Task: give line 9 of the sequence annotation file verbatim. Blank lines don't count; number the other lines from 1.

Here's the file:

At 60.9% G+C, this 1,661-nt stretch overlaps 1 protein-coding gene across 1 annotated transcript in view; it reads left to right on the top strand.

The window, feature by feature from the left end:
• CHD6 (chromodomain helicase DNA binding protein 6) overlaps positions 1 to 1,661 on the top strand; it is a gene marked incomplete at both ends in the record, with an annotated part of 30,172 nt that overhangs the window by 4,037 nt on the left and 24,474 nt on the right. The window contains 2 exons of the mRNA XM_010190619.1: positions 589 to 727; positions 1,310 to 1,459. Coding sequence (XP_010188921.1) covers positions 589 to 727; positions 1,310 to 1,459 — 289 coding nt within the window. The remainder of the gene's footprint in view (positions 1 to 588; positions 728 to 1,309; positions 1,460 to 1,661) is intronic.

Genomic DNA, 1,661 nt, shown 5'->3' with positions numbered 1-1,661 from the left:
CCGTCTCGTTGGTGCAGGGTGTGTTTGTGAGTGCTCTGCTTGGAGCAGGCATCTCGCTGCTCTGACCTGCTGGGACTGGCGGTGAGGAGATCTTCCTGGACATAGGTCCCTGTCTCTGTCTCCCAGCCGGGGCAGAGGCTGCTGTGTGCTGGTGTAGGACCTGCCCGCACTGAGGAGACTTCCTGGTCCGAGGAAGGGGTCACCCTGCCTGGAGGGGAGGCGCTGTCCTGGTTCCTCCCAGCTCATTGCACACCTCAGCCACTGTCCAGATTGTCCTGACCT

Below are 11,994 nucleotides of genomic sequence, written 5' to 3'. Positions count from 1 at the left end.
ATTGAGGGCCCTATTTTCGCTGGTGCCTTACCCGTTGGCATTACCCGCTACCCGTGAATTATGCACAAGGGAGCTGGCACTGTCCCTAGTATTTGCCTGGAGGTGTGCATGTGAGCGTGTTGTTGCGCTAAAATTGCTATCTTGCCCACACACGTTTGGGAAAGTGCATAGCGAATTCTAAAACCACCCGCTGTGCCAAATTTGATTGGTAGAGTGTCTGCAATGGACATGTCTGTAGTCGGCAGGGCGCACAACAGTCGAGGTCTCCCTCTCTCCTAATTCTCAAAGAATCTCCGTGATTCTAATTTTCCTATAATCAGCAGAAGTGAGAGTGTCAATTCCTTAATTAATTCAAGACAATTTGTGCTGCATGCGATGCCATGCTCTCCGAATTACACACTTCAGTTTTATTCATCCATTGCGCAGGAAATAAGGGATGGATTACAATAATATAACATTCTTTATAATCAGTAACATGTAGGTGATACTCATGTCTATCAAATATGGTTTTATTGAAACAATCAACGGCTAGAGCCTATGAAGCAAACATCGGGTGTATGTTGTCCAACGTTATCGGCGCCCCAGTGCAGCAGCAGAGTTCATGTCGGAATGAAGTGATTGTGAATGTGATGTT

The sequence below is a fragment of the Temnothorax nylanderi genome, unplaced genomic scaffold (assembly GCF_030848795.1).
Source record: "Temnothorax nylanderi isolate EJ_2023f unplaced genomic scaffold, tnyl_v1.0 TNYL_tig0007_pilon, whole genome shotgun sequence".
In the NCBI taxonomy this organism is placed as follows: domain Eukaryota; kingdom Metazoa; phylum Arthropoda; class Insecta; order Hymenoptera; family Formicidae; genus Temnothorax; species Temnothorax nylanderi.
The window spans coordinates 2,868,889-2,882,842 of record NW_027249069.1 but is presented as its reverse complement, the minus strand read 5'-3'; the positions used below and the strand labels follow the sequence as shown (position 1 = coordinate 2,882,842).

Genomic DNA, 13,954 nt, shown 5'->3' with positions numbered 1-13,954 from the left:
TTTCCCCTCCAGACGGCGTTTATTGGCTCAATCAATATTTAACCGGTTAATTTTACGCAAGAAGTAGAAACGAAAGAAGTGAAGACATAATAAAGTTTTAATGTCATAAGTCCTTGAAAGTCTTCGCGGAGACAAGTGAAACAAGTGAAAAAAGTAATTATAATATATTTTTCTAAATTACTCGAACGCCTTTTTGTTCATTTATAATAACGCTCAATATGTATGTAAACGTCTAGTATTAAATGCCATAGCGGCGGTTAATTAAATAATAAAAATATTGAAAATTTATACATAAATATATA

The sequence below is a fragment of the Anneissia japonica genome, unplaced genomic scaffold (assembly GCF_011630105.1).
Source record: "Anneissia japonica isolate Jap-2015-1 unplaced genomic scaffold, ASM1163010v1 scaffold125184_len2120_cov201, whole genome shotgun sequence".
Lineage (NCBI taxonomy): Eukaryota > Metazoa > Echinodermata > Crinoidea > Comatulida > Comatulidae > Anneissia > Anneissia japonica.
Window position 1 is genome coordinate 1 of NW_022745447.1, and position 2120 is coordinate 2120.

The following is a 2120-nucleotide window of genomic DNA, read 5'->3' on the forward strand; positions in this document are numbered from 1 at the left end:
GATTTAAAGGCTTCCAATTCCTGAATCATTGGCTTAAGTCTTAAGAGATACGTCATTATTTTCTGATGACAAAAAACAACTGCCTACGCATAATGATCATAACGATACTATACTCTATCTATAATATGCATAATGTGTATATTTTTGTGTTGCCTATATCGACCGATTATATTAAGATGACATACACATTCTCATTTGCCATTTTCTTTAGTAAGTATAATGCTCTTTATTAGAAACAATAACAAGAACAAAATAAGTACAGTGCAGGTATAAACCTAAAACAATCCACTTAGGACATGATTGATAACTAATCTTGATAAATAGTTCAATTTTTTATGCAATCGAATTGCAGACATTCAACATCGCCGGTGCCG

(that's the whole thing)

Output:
Source record: "Temnothorax nylanderi isolate EJ_2023f unplaced genomic scaffold, tnyl_v1.0 TNYL_tig0007_pilon, whole genome shotgun sequence".